(photo credit: MARC ISRAEL SELLEM/THE JERUSALEM POST)
Pressed by the Movement for Freedom of Information to disclose his daily appointment schedule, the Health Ministry has released – six months late – details of what Health Minister Ya’acov Litzman did in 2015 and 2016.
According to appointment logs, in addition to attending Knesset plenum sessions and committee meetings and speaking to senior ministry officials, the minister spent significant time going to circumcisions, bar mitzva and wedding celebrations and funerals of people connected to his Gur Hassidic community and other ultra-Orthodox (haredi) constituents.
Unknown until now, however, was that he met with representatives of British-American Tobacco in addition to lobbyists from tobacco giant Philip Morris. The latter had been publicized by Channel 2 in an investigation of the minister’s dealings with the industry.
According to the World Health Organization’s Framework Convention on Tobacco Control ratified by Israel 12 years ago, health ministers and other senior government officials are not supposed to meet with tobacco lobbyists, and if they do they are bound to make such meetings public – Litzman failed to do so.
Another entry was a meeting with the head of the McDonald’s fast food chain a week before he declared “war” on the company’s alleged “fatty and unhealthful” meals.
Torah discussions with Finance Ministry director-general Shai Babad were also held during the period.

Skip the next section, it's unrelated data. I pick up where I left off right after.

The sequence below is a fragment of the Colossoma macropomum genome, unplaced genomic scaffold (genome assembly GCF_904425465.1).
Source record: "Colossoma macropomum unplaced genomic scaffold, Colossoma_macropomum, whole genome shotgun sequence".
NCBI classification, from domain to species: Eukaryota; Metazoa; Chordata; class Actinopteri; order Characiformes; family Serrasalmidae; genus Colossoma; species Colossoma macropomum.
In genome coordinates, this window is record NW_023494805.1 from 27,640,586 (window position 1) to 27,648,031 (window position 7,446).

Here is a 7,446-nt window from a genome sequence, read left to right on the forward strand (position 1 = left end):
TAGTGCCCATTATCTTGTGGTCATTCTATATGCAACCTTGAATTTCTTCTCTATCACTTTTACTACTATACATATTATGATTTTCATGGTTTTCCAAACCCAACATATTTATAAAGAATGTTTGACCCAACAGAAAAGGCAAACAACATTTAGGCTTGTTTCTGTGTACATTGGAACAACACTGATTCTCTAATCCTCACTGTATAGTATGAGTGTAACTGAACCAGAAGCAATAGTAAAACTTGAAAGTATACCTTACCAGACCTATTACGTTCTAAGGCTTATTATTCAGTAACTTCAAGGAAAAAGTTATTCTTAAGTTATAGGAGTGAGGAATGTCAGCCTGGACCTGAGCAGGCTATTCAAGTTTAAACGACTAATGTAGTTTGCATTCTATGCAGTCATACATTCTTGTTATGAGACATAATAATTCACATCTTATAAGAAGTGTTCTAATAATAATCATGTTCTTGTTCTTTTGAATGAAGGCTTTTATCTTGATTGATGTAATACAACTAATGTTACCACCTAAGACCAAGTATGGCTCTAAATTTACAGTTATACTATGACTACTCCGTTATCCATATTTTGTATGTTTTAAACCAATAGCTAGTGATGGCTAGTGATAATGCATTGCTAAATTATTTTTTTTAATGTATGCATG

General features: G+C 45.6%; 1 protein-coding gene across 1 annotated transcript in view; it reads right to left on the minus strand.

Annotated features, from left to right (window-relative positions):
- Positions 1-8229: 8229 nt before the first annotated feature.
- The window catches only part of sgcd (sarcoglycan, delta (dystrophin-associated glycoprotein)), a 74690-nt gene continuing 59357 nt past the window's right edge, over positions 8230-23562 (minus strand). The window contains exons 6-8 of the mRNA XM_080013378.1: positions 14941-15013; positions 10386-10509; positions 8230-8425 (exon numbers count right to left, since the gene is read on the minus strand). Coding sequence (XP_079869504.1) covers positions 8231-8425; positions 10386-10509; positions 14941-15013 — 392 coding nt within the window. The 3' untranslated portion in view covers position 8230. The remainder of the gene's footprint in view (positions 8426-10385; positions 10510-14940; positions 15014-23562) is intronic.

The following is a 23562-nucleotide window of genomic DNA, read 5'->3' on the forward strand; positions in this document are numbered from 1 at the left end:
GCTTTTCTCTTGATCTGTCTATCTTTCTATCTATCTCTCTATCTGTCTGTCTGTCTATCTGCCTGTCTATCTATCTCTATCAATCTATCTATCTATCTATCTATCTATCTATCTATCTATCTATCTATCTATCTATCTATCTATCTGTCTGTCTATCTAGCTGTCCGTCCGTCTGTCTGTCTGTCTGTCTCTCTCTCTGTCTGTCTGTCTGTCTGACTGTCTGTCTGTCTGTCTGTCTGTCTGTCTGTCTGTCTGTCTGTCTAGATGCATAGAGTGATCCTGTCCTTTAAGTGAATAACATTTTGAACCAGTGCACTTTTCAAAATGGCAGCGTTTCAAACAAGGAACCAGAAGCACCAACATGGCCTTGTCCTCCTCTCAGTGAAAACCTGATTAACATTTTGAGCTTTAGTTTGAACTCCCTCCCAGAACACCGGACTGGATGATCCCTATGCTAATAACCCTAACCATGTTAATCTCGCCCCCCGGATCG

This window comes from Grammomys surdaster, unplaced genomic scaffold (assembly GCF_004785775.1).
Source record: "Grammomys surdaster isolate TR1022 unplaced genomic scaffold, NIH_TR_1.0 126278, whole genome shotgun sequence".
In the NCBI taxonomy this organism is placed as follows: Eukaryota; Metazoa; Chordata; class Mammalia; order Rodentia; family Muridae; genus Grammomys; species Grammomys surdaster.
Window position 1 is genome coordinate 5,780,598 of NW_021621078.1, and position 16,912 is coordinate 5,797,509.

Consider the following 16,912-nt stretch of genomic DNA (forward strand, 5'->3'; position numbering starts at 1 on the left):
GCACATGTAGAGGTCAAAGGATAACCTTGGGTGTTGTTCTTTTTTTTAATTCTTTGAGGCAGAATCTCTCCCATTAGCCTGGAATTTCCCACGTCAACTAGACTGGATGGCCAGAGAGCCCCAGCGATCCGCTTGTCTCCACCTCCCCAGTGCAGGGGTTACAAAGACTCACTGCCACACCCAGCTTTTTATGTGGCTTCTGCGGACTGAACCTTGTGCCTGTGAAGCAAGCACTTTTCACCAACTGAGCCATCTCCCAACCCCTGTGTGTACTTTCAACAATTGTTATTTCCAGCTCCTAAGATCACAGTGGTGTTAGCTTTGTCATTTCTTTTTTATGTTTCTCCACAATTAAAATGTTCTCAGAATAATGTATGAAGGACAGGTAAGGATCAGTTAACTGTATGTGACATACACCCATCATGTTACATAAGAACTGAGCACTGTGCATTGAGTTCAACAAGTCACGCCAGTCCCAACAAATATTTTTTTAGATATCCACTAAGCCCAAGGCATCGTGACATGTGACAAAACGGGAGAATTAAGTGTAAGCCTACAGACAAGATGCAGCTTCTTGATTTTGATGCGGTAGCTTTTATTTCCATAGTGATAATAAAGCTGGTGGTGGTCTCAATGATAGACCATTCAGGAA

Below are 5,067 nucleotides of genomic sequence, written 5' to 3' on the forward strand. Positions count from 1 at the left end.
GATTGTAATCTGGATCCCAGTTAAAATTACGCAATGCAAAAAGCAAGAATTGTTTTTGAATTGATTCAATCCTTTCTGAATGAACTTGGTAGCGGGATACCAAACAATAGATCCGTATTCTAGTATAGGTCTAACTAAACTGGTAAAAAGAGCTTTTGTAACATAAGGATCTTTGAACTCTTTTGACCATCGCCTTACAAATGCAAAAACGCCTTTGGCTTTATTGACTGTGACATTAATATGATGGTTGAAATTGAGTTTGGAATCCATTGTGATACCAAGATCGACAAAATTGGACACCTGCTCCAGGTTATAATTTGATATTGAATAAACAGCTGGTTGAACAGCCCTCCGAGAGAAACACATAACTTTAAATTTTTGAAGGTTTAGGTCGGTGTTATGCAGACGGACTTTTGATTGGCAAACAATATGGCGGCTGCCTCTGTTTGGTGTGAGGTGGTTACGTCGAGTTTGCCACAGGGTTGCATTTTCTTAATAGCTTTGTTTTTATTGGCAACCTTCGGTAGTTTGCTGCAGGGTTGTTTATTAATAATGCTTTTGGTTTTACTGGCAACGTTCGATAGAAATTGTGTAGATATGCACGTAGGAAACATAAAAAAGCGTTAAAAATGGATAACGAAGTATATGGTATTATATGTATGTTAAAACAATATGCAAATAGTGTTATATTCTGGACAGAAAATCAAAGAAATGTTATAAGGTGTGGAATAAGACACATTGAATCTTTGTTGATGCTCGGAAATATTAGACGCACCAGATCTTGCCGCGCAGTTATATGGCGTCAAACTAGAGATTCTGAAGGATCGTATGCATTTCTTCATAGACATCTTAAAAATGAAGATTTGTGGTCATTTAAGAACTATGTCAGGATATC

Last week, Litzman told reporters at the first session of the Health Basket Committee he was reluctant to reveal his appointments because “I spend most of my time meeting with patients who have problems. I don’t want personal information to leak out.” Such personal data was redacted.
The Movement for Freedom of Information, working under the aegis of the Freedom of Information Act, had demanded that ministers provide their appointment lists and while most have done so, others have balked.
“Israeli ministers have failed to internalize their obligation to the public... to report to them on what they do,” said Nirit Blair, a lawyer and director of the nonpolitical, nonprofit organization. “There is no reason why revelation of the health minister’s appointments had to be demanded rather than initiated by the minister and why we had to wait for it for six months.”
Blair added that it was a “simple task” for ministers to provide such information on an ongoing basis, leaving out identifying details required by privacy. Publicizing meetings by ministers allows the public to observe their functioning and the way they work, and every list that is revealed gives the public more power in the field of democracy.”
The ministry did not comment on why the release was delayed for so long.